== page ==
Real estate funds emerging as new asset class
Real Estate Investment Trust is still a mystery for most people unfamiliar with the term. Yet, knowledgeable people at stock exchanges are excited by the launch of a new asset class that they believe would receive widespread acclaim.
REIT regulations were first released by the Securities and Exchange Commission of Pakistan (SECP) in the winter of 2008. Following feedback from the public, amendments were made and the new rules were issued in 2010. Top people in the real estate business say that consultations are currently underway between the chief regulator and the stakeholders on some issues that need to be settled.
In essence REIT is venturing into unchartered territory: the real estate. The potential for all stakeholders is enormous. While sponsors of real estate projects would be able to raise money from the public in a documented manner, investors are expected to receive healthy returns along with the safety of their investment. REIT, a form of mutual funds could float Initial Public Offerings (IPOs) to finance real estate projects. When the rules were first issued the minimum size of the REIT management companies (RMCs) was set at a huge Rs5 billion; the response was disappointing as no one was willing to put that kind of money in a new asset class.
The regulator later cut back the size to Rs2 billion. The interest still remained subdued, which pushed regulators to further reduce the maximum size to Rs500 million. Investors in large real estate projects have started to come forward.
“But the heavy initial investment required for the REIT funds was not the only reason for delay in its take-off”, says a real estate tycoon, who argues the sector is dependent to a great extent on the wealth generated at the stock exchanges. He elaborated: “As the Pakistani stock markets have rebounded from the bottom of the pit following the crash of 2008 and are currently seeing an unprecedented boom, the funds have started to flow to the commodities and the real estate markets”.
The SECP has already issued licences to three parties for REIT Management Companies (RMCs): Arif Habib REIT Management; AKD REIT Management and Eden Developers REIT Management. Mega construction projects with Arif Habib include the Naya Nazimabad in which several other stock brokers are also partners. Dolmen City is another important project with the party. AKD is heading towards the construction of its prestigious project ‘Creek Terraces” and Eden Developers are working on their project in Lahore.
Mohammad Ejaz, chief executive of Arif Habib REIT Management contends that REIT funds would receive warm response from investors when they are launched for public subscription. One of the reasons, he says, is that while investment in real estate is essentially illiquid, investment through REIT funds in the sector would be liquid. As in mutual funds, the investor could enter and exit on his perception about the viability and profitability of the projects that any fund wishes to undertake.
Mohammad Ejaz observed that REIT equity would basically earn revenue from rent and the profits would be shared with the investing public. The REIT rules in the first stage permit financing real estate projects in the five major cities: Karachi, Islamabad, Lahore, Peshawar and Quetta.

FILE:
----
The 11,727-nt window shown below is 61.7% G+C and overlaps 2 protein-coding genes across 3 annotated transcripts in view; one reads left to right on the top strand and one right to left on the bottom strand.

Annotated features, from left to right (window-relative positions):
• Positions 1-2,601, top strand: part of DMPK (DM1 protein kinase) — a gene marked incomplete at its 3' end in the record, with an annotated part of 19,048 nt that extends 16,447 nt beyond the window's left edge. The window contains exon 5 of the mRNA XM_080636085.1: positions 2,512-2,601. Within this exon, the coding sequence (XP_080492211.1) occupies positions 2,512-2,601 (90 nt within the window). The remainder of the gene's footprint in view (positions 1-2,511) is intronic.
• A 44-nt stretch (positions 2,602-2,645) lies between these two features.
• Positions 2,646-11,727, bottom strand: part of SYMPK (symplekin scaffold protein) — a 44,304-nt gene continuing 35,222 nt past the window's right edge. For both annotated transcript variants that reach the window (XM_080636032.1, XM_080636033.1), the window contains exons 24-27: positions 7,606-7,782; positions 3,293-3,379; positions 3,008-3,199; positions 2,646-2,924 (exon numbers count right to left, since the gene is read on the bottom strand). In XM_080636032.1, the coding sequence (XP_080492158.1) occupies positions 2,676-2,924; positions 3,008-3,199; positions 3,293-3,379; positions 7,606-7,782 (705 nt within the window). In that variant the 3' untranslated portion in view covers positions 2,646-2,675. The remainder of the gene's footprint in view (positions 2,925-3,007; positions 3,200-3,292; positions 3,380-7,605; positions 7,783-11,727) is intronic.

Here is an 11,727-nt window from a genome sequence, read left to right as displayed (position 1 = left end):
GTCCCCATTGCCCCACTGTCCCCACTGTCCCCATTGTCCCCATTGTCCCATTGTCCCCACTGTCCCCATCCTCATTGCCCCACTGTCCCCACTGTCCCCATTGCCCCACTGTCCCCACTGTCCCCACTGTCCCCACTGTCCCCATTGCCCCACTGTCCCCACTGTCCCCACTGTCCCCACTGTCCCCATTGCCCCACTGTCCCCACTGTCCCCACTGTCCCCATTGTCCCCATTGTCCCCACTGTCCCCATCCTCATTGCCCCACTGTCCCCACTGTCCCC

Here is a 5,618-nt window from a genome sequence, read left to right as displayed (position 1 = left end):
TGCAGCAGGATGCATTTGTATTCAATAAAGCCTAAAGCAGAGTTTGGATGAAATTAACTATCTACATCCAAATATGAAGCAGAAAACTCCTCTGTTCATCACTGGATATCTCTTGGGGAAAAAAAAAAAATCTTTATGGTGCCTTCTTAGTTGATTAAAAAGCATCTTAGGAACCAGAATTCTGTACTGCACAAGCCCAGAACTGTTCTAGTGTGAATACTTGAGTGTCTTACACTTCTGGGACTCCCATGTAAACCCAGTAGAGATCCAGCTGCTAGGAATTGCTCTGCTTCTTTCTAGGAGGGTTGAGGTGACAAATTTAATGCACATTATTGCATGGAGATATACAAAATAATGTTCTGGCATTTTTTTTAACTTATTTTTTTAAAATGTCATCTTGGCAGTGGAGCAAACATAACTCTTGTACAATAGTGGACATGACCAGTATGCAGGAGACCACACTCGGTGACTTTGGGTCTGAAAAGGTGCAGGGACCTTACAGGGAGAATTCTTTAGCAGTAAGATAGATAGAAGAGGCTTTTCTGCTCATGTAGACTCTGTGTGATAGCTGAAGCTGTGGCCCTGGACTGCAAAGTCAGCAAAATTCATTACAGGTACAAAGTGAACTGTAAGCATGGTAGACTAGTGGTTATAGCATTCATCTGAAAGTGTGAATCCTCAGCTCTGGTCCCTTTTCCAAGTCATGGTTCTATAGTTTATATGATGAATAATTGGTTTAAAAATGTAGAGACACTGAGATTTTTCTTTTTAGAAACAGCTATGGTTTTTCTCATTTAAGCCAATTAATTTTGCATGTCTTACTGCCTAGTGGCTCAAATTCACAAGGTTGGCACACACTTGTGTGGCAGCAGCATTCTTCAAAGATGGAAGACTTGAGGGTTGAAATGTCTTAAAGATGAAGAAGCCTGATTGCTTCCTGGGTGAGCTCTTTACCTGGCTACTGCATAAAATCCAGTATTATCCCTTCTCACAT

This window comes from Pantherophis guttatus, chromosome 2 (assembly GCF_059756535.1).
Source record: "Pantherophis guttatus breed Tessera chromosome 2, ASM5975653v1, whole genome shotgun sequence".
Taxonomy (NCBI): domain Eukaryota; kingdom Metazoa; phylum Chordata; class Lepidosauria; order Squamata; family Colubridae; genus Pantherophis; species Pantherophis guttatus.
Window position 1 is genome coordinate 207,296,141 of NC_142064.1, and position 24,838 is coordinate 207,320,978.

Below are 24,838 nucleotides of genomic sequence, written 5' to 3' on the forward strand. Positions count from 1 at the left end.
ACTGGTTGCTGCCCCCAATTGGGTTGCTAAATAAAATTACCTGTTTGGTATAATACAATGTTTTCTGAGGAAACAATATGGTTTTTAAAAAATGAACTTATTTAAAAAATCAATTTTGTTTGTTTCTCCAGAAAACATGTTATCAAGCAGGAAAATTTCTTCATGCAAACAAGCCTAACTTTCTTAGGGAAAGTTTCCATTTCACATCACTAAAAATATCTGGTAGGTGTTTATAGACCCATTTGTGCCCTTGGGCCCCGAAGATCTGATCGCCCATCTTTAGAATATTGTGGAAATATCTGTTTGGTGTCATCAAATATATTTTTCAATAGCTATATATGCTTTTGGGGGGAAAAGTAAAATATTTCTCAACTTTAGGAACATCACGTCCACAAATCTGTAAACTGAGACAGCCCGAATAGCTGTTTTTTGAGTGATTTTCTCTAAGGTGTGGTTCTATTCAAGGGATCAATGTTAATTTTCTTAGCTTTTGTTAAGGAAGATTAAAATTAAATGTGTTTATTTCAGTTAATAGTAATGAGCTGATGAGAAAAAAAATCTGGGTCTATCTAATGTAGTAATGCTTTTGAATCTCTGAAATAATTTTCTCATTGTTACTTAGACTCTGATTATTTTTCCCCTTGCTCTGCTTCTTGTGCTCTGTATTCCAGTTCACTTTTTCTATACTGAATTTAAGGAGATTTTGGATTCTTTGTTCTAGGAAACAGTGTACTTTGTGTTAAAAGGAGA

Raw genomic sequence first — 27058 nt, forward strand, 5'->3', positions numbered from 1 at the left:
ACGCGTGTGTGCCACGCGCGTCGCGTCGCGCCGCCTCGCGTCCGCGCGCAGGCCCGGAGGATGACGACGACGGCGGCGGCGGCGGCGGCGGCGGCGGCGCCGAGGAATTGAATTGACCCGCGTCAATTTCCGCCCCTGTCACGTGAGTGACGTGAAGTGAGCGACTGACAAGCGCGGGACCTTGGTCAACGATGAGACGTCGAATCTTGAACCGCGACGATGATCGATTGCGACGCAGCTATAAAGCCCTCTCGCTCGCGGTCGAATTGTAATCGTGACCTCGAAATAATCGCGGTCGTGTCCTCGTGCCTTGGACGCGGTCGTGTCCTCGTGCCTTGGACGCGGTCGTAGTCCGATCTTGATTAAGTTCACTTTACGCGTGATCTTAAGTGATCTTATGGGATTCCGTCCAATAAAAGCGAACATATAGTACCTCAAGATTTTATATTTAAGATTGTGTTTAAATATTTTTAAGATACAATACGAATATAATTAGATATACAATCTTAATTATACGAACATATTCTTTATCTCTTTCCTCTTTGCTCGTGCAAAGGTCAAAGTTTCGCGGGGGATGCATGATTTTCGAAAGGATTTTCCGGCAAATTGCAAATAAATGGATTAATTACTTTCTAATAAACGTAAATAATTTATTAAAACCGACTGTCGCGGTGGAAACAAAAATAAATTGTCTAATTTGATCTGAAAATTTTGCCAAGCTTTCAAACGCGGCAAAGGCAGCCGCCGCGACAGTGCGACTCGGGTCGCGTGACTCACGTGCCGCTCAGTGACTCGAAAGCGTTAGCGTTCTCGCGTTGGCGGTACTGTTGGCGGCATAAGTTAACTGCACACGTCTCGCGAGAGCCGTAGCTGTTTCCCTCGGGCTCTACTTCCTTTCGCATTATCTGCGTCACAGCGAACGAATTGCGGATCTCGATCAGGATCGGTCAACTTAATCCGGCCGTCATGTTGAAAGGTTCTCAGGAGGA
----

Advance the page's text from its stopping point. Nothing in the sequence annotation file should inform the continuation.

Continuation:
But people privy to the ongoing consultations of the regulator with the stakeholders say that not only the shrinkage in size of RMCs is under consideration, but also allowing financing of projects in other cities, and perhaps outside the country. Some major construction tycoons are known to have huge investments in real estate projects in the United Arab Emirates, mainly Dubai.
Most people associated with the real estate business admit that that there are several disconcerting matters with the real estate, foremost being the need for documentation.
Others include tax issues. But most believe that once things are lined up and real estate projects under REIT management come under regulations, it would help in triggering boom in the construction industry. All allied industries, like cement, iron and steel, glass and others would share the fruits. The success of REIT funds as an asset class all over the world is source of encouragement to the sponsors.
A senior official of the REIT department at the SECP said that documentation was surely a major problem obstructing the progress of the project. “Due to the absence of documentation, it is very difficult to put value to a piece of land, which prevents its price discovery”, he explained.
He observed that one of the reasons for the slow progress in the product was the high discount rate, which dried up flow of funds. The SECP official, who wanted to remain anonymous, said that with the decrease of minimum size of RMCs from current Rs500 million, sponsors of small and medium-sized projects would also be able to benefit.
He expected the maiden IPOs for REITs to be floated in the first half of next year. Since banks are forbidden to finance real estate and mutual funds and they cannot invest in the sector, REIT funds have wide scope for raising funds from investors through the stock market.
The SECP’s REIT department executive said that licences for RMCs were being issued after a thorough evaluation of ‘fit and proper’ criteria.
RMCs, he said, would be well-regulated and trustees, from amongst banks or other institutions, would keep close watch on their workings.
The chief regulator would monitor, analyse and assess viability of the projects to be undertaken by REIT funds listed at the stock exchanges and where public money is involved. But like the private limited companies, private construction sector would continue to remain out of the loop.